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February 22, 2016updated 31 Aug 2016 5:02pm

Ford changes lanes from car manufacturer to smart mobility company

News: Company to triple research investment for autonomous driving technologies.

By Joao Lima

US car maker Ford is transitioning from an automotive company to an auto and mobility company through its Ford Smart Mobility program.

The company transformation was announced by CEO Mark Fields, who has plans for the company to be a leader in connectivity, mobility, autonomous vehicles, customer experience, and data and analytics.

Speaking at MWC, Fields said that to drive this outcome, the company will be expanding its SYNC 3 connectivity technology to Europe with new apps. The company also plans to triple engineering investment in driver assist technology, in addition to fostering driverless car production over the next three years.

He said: "We are taking the first steps in one of the biggest shifts our company is undergoing in its 113 years history.

"We are further building our business, more vehicles, EVs, trucks, etc, but at the same time we are looking for new businesses such as mobility.

"Transportation is at the cusp of a revolution, and it is inspiring evolution at Ford."

As part of the Ford Smart Mobility program, the company is expanding its SYNC 3 technology to Europe, and will start deploying the technology in the Mondeo, Galaxy and Kuga car models.

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Fields said: "[SYNC 3] will be compatible with Android and Apple. It is more intuitive and even quicker than its previous generations. It can also be updated over the air with a wifi connection."

SYNC 3 allows drivers to control audio, navigation, and climate functions plus connected smartphones using voice commands and/or by interacting with a touchscreen embedded on the car’s cockpit.

Fields also said the company will expand its car-sharing and parking services to European cities and towns over the coming months.

The technologies, GoPark and GoDrive, are already being trialled in London.

With GoPark, currently being used in Islington, Ford is building a predictive parking system that drives drivers to the closest parking space.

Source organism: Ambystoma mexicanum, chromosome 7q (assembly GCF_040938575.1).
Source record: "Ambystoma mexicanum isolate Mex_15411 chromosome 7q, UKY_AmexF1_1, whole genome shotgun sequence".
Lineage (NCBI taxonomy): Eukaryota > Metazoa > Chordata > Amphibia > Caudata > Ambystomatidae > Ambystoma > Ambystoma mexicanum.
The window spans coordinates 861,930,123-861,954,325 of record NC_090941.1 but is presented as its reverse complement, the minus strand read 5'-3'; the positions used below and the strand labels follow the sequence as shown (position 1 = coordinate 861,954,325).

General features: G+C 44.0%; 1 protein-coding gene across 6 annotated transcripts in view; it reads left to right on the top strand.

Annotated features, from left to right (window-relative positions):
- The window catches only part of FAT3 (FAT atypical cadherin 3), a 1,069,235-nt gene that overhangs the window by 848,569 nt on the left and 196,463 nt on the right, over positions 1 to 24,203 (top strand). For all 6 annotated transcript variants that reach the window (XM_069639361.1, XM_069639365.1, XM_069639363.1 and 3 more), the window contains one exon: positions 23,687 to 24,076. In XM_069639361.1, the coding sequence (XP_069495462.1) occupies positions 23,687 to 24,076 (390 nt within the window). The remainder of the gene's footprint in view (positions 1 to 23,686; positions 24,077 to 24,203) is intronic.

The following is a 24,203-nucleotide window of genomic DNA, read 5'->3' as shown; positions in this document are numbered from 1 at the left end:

The pilot project, which includes Ford and other brands’ vehicles, uses a plug-in device that gives the driver live data for traffic and parking conditions.

The car manufacturer is also rolling out the GoDriver car-sharing pilot service in London, at locations that include Waterloo railway station and the LondonCity Airport.

Fields said: "Almost half of GoDrive users do not own a car. 60% of GoDrive users have chosen an EV at least once. We are now expanding our efforts to parking.

"We are launching GoPark which is a predictive parking system that can direct customers to a place they are most likely to find a parking spot. GoPark is open to everyone."

The CEO also said the company will be tripling engineering investment to bring to the market semi-autonomous driving cars that assist with parking and driving in heavy traffic.

The company, which has a team to develop driver assist technology focused on increasing levels of automation, has already launched smart solutions including Traffic Jam Assist, Pre-Collision Assist with Pedestrian Detection, and Intelligent Speed Limiter.

Ford is also investing in a fully autonomous vehicle programme in Aachen, Germany; Palo Alto, California, and Dearborn, Michigan. Fields said he wants the company to lead in the driverless car space.

In his address at MWC, Fields also unveiled the new Kuga SUV, "a modern SUV for the connected world". The company is planning to launch seven new cars this year.

The Kuga SUV will include SYNC 3 technology for communications and infotainment, together with driver assisted features, and a 120 PS 1.5-litre TDCi diesel engine.

The car has Ford’s Perpendicular Parking technology that helps drivers park hands free in spaces alongside other cars, as well as the Active City Stop collision avoidance system, and Ford’s Adaptive Front Lighting System for visibility in low light.

Lastly, Fields unveiled the FordPass, a platform that includes a partnership with BP, parking payment company Mobile City and Ford Carsharing members.

He said: "As we make this transition to an auto and mobility company, there is another important part of our strategy: improving customer experience. The opportunity here is literally huge."

The FordPass will debut in Europe later this year. The service includes access to mobility and partners’ services, letting car owners manage their vehicle, including scheduling and maintenance services. It also had features that will help to pay for services, find parking spots via an app, and introduce new customer loyalty schemes.

In the future, the company plans to give priority to FordPass holders at petrol stations to have their tank refuelled by a robot without the need to leave the car.

Fields said: "FordPass re-imagines the entire customer experience. It wants to do to the auto industry what iTunes did to the music industry. Everyone can be a member even if they are not a Ford customer.

He also said that technology and innovation "provide us with the opportunity to address [the evolution of the automotive industry] trends and to make people’s lives better by changing the way the world moves".


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